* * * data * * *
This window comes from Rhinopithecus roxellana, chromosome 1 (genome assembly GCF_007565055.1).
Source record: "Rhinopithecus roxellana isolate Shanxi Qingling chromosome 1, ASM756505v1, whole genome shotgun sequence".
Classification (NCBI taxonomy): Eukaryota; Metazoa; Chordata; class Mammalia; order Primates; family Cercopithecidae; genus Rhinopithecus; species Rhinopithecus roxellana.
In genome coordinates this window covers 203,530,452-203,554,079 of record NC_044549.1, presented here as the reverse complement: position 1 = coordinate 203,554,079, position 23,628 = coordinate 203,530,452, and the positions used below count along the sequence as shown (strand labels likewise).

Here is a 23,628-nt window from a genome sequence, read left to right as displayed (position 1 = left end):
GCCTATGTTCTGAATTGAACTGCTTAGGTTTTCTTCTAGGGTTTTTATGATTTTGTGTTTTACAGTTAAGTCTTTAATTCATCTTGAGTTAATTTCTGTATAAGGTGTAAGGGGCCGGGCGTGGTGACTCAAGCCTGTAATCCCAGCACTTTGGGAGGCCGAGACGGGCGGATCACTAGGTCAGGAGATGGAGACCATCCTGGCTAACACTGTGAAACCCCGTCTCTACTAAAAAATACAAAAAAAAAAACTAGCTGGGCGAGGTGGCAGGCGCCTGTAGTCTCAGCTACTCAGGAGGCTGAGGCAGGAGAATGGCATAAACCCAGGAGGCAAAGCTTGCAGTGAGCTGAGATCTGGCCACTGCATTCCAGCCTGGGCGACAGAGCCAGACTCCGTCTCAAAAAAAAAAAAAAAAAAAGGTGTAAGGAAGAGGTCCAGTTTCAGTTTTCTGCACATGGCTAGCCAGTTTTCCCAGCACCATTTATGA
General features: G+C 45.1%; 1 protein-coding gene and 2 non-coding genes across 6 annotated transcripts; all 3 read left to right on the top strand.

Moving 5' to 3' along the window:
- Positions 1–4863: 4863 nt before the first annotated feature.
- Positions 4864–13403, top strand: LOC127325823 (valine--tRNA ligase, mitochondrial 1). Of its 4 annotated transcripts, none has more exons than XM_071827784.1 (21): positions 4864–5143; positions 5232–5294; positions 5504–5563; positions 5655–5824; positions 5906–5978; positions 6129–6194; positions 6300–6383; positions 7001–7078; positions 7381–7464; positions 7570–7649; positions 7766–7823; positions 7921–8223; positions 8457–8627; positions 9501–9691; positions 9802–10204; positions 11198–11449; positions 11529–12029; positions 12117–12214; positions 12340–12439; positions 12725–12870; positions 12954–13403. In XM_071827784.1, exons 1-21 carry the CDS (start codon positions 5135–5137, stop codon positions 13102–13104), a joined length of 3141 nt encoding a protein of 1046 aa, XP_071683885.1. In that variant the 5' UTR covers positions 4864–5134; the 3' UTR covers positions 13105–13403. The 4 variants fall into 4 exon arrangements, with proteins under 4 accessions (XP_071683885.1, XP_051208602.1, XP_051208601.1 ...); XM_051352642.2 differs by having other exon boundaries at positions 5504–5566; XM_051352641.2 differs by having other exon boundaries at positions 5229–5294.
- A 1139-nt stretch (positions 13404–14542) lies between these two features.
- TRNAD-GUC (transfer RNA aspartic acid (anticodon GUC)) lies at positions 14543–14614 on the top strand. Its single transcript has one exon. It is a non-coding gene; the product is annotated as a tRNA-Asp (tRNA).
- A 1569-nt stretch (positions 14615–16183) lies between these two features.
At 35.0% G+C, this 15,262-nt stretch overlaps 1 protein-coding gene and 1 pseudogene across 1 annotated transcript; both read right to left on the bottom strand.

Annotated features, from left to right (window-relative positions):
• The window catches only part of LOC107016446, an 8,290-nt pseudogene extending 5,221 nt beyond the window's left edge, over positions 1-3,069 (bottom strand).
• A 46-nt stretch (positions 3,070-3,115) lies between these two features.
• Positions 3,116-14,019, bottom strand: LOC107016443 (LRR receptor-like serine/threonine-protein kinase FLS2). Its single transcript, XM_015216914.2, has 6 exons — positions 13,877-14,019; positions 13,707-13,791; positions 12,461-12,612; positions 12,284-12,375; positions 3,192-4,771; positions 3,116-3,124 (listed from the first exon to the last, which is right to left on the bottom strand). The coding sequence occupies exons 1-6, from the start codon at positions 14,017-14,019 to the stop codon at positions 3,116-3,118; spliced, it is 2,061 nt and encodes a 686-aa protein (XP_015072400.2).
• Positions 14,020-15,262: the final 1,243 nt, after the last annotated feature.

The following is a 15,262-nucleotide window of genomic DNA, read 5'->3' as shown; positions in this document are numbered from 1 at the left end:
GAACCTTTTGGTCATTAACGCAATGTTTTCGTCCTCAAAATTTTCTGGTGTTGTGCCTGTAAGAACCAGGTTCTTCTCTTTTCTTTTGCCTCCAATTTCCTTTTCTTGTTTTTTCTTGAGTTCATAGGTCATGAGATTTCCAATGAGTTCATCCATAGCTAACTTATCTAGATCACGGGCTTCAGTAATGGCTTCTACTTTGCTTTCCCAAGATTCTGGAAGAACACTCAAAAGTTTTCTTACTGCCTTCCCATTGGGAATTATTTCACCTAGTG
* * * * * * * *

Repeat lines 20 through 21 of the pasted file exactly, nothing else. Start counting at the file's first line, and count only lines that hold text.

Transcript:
The following is a 15,262-nucleotide window of genomic DNA, read 5'->3' as shown; positions in this document are numbered from 1 at the left end:
GAACCTTTTGGTCATTAACGCAATGTTTTCGTCCTCAAAATTTTCTGGTGTTGTGCCTGTAAGAACCAGGTTCTTCTCTTTTCTTTTGCCTCCAATTTCCTTTTCTTGTTTTTTCTTGAGTTCATAGGTCATGAGATTTCCAATGAGTTCATCCATAGCTAACTTATCTAGATCACGGGCTTCAGTAATGGCTTCTACTTTGCTTTCCCAAGATTCTGGAAGAACACTCAAAAGTTTTCTTACTGCCTTCCCATTGGGAATTATTTCACCTAGTG